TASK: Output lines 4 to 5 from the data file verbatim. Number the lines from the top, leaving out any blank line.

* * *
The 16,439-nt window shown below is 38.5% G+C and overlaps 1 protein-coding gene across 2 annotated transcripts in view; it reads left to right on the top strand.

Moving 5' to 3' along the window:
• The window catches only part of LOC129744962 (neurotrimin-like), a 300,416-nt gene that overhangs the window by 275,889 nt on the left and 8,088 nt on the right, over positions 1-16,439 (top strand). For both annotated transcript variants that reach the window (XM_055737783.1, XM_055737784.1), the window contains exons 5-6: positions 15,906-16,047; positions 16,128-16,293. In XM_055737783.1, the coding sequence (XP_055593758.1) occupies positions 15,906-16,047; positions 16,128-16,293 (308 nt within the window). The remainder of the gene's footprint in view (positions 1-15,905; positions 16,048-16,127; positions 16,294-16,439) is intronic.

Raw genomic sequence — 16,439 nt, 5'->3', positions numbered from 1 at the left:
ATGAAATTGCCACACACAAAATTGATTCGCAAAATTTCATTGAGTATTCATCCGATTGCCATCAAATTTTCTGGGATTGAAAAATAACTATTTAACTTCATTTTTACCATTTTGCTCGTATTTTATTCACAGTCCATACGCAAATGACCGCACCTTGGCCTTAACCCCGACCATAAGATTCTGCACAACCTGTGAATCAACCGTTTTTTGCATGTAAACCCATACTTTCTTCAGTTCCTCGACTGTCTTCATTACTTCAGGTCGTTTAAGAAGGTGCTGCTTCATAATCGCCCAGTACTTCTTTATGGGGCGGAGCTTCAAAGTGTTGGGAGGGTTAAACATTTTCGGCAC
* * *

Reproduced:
Raw genomic sequence — 16,439 nt, 5'->3', positions numbered from 1 at the left:
ATGAAATTGCCACACACAAAATTGATTCGCAAAATTTCATTGAGTATTCATCCGATTGCCATCAAATTTTCTGGGATTGAAAAATAACTATTTAACTTCATTTTTACCATTTTGCTCGTATTTTATTCACAGTCCATACGCAAATGACCGCACCTTGGCCTTAACCCCGACCATAAGATTCTGCACAACCTGTGAATCAACCGTTTTTTGCATGTAAACCCATACTTTCTTCAGTTCCTCGACTGTCTTCATTACTTCAGGTCGTTTAAGAAGGTGCTGCTTCATAATCGCCCAGTACTTCTTTATGGGGCGGAGCTTCAAAGTGTTGGGAGGGTTAAACATTTTCGGCAC